Collaborative Ethnomusicology: Thoughts and projects in community music

by Jamie Topper

A community bombazo at Africaribe Cultural Center, Chicago

A community bombazo at Africaribe Cultural Center, Chicago

I am a musician and Teaching Artist.  I have found myself repeatedly invited into musical cultures different from my own ethnic heritage.   This is a gift, and my impulse to reciprocate has led me to develop community projects that I call collaborative ethnomusicology.  In this essay I will share three examples of these types of projects, the philosophical and pedagogical frameworks that support them, and the nuts and bolts of how they get done.

Conceptual framework

Over the past 10 years I have been invited into the worlds of Afro-Caribbean music and dance as it lives and breathes here in Chicago.  This is due to a combination of things working together over time: my own curiosity and open mind, geographical proximity to Hispanic-strong neighborhoods, and musician friends whose generous spirits open doors that would otherwise be closed no matter how nearby I lived to them.  And of course my musicianship; without my ability to hold down parts well, I would be much less useful to have around.

A community bombazo at La Casita, Chicago

I do not come from the ethnic group that created and maintains this music; therefore, I am a guest by nature, and my being there at all is a gift.  It is a privilege to be present as a musician for ceremonies and events that are primarily attended by insiders- either by blood, by marriage or by music.  I am a participant-observer, a boundary crosser, traveling very near my home.
In recognition of the intrinsic value of the gift of sharing culture, which is intangible but deeply felt, I have the impulse to reciprocate.  I help carry drums, I help make the music, I help bring people out to shows, and I teach when it feels right.  I demonstrate the relevance of this music beyond the culture of origin just by being there and participating, as a Jewish non-Caribbean person.  And it is crucial that I recognize and can readily articulate what it is that I relate to about this music, on a human level, beyond ethnicity.  But beyond that I feel drawn to help document, to do what I can to help support, sustain, and celebrate this music.  I can help hold the mirror.

When research and knowledge about musical form is used to help sustain the culture that

A patient at Rush University Children's Hospital listening to the song of a New Orleans watermelon vendor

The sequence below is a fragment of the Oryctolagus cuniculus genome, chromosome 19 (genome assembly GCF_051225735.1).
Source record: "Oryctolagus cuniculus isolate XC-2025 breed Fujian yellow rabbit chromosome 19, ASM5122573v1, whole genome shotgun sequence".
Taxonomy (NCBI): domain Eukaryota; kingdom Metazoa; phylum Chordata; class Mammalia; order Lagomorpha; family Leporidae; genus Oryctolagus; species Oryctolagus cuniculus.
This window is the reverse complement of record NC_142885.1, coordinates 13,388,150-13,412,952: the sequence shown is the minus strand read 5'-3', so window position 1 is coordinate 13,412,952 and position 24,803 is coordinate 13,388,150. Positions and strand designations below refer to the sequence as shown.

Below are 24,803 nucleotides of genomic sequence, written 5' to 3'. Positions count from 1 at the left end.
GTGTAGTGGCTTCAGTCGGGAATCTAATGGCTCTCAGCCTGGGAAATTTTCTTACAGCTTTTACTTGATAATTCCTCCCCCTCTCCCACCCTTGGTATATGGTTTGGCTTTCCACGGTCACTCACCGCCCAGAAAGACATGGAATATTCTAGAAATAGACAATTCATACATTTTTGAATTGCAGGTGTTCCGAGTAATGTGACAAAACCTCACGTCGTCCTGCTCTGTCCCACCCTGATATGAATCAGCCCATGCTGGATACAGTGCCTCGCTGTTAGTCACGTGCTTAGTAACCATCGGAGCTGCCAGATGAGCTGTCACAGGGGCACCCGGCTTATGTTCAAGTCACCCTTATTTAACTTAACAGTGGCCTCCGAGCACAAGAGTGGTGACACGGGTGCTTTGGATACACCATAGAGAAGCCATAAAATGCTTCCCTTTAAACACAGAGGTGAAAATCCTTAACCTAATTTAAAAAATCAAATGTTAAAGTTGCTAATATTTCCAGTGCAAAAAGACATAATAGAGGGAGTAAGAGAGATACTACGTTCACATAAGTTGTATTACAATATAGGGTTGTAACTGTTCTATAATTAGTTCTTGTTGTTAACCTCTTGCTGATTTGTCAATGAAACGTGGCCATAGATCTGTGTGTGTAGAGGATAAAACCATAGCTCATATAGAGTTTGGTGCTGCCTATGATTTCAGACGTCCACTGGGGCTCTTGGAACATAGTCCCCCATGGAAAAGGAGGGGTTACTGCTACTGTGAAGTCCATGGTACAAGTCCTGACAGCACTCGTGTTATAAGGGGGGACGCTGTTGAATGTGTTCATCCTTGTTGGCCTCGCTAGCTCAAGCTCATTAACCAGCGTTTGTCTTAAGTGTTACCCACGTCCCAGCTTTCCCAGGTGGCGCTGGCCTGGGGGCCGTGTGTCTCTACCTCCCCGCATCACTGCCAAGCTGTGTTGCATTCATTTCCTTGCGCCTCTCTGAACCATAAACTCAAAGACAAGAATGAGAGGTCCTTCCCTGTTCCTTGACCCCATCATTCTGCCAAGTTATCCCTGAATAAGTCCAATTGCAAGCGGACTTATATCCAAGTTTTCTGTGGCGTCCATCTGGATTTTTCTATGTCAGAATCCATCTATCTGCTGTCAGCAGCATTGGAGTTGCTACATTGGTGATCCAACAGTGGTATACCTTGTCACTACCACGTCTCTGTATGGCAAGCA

created it, we approach the realm of applied ethnomusicology, an academic term for what happens when cultural boundary-crossing musicians and scholars try to describe what is happening, for and with whom, and why it’s important.  Jeff Todd Titon of Brown University identifies applied work as follows:

APPLIED ETHNOMUSICOLOGY is the approach guided by principles of social responsibility, which extends the usual academic goal of broadening and deepening knowledge and understanding toward solving concrete problems and toward working both inside and beyond typical academic contexts.

Applied work doesn’t just involve participant-observation research in musical cultures, but also collaborations as people in the community take a major role in practical problem-solving having to do with the place of music in the life of the community. Applied ethnomusicology sometimes is a gift and it usually results in some kind of tangible result or product. Examples include musical apprenticeships, cultivation of musical skills, and the transmission of music; musicians-in-the-schools, festivals, radio, television or computer programs; written histories of the musicculture; policymaking on arts councils and other political and cultural agencies; community musical documentation projects; films and videos made for the music-culture and, often, the general public; festivals, parades, and public concert series; arts consultancies; surveys of traditional music with a view to bringing the musicians into contact with one another; museum exhibits and demonstrations; and archival preservation initiatives coupled with repatriating music from archives back to the original communities.

Other examples of applied ethnomusicology include public programming involving documentation and presentation of under-represented music at museums and festivals; participatory action research, involving partnerships with community scholars to work toward mutual community music goals such as encouraging conditions under which music will flourish; music, peace studies, and conflict resolution, particularly with regard to ethnic rivalries in the Balkans and Middle East; education, enabling multicultural initiatives such as a diversity of music in the curriculum; and cultural policy regarding music, including sustainability initiatives.